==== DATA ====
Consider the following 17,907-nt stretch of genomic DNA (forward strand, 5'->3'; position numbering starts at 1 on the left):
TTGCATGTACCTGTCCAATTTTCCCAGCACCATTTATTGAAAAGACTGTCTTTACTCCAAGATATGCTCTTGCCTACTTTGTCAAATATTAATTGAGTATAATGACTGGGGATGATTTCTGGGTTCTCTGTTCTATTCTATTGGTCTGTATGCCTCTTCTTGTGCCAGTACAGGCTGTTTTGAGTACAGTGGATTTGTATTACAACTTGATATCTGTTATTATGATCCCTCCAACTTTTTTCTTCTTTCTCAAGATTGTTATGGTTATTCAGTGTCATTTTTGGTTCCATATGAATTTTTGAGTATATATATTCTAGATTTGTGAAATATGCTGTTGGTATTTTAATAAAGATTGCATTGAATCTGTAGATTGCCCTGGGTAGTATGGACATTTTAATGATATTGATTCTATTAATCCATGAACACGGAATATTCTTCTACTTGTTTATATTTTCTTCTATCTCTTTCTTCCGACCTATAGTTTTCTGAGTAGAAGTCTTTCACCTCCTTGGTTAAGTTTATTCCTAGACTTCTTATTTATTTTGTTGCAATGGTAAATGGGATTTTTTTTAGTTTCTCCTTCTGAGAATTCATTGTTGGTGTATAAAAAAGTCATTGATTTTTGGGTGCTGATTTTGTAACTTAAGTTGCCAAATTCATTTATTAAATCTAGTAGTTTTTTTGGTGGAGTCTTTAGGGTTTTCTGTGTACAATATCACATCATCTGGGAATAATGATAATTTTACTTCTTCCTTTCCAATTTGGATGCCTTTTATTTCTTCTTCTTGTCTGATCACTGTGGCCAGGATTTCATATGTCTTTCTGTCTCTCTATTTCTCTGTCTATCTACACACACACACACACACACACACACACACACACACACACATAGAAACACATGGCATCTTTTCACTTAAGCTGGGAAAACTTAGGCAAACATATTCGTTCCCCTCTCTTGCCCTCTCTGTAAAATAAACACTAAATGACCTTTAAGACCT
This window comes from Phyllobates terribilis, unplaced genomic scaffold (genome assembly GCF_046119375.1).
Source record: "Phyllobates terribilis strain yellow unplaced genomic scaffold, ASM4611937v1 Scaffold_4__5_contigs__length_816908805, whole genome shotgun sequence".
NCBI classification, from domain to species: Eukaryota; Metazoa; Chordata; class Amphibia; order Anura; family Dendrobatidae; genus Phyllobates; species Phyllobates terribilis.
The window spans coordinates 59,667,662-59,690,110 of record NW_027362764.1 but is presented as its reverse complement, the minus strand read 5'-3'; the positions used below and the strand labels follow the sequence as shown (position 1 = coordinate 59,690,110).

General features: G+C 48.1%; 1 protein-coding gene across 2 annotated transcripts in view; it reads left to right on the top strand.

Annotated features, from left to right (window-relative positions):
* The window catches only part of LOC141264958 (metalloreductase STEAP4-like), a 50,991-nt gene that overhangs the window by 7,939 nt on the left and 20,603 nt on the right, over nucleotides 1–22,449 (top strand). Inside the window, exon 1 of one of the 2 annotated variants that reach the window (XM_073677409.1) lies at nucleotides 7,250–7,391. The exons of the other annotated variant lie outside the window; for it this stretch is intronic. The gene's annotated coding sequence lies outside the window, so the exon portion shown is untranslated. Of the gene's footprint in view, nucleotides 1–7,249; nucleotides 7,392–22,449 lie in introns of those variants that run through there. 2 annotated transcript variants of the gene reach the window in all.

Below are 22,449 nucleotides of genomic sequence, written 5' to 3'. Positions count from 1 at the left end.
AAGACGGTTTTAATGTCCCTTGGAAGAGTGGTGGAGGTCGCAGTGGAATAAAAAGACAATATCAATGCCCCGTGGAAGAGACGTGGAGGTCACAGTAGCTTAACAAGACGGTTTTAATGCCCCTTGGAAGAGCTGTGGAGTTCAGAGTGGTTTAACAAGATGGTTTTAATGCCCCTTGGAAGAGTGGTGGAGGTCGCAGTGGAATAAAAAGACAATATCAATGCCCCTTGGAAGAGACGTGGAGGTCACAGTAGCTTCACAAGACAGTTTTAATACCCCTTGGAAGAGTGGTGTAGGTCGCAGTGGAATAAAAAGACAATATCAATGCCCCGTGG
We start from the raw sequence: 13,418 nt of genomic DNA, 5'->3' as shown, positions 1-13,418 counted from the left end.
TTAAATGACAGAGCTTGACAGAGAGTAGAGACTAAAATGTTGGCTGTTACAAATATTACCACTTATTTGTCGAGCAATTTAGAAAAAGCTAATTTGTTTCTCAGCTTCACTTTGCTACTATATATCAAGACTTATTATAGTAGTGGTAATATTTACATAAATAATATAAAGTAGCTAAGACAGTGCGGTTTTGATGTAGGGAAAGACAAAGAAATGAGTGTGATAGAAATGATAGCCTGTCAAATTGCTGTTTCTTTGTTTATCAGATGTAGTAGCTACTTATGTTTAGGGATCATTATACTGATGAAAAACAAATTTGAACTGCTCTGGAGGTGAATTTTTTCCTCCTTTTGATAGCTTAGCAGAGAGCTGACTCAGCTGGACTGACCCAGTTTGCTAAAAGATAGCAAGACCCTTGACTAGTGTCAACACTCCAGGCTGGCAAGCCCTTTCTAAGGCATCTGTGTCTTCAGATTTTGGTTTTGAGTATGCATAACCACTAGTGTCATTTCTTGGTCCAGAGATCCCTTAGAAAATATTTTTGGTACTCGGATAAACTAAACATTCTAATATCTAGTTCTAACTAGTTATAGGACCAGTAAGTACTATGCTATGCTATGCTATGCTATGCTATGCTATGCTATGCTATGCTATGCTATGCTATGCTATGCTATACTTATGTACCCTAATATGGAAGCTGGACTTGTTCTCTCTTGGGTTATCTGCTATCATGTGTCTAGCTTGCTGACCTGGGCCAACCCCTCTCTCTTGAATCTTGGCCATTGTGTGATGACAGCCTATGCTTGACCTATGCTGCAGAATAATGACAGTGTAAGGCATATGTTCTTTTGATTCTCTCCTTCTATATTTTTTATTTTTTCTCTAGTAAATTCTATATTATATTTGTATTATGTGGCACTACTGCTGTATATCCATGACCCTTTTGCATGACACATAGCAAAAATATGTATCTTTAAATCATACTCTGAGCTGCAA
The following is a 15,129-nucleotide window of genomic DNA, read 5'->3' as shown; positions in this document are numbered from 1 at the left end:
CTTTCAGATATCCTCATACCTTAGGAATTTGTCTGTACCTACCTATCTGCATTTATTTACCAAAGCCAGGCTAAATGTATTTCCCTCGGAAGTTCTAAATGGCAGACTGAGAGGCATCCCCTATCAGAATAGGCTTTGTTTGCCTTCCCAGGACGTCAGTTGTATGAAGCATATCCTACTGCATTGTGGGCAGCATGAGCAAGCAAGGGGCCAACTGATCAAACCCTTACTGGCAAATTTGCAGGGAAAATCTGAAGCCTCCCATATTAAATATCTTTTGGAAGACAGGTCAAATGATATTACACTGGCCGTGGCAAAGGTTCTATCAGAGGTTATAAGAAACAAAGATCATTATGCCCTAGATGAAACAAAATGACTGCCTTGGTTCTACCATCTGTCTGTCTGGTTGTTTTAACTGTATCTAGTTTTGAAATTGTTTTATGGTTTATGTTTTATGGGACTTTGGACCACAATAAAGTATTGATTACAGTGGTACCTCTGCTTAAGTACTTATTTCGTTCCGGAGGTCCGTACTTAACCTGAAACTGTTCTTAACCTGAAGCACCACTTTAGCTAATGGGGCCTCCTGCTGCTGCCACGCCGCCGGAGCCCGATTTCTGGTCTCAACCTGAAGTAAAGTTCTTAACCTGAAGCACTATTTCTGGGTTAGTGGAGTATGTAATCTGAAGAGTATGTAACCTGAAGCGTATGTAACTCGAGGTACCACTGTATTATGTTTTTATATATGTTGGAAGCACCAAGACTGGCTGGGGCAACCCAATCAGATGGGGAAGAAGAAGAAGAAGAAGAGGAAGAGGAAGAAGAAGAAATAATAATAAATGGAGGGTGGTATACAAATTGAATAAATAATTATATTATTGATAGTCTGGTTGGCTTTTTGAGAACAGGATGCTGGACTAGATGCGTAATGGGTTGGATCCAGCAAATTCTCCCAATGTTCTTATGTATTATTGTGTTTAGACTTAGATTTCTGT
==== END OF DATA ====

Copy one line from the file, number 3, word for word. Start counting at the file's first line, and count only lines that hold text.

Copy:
This window comes from Phyllobates terribilis, unplaced genomic scaffold (genome assembly GCF_046119375.1).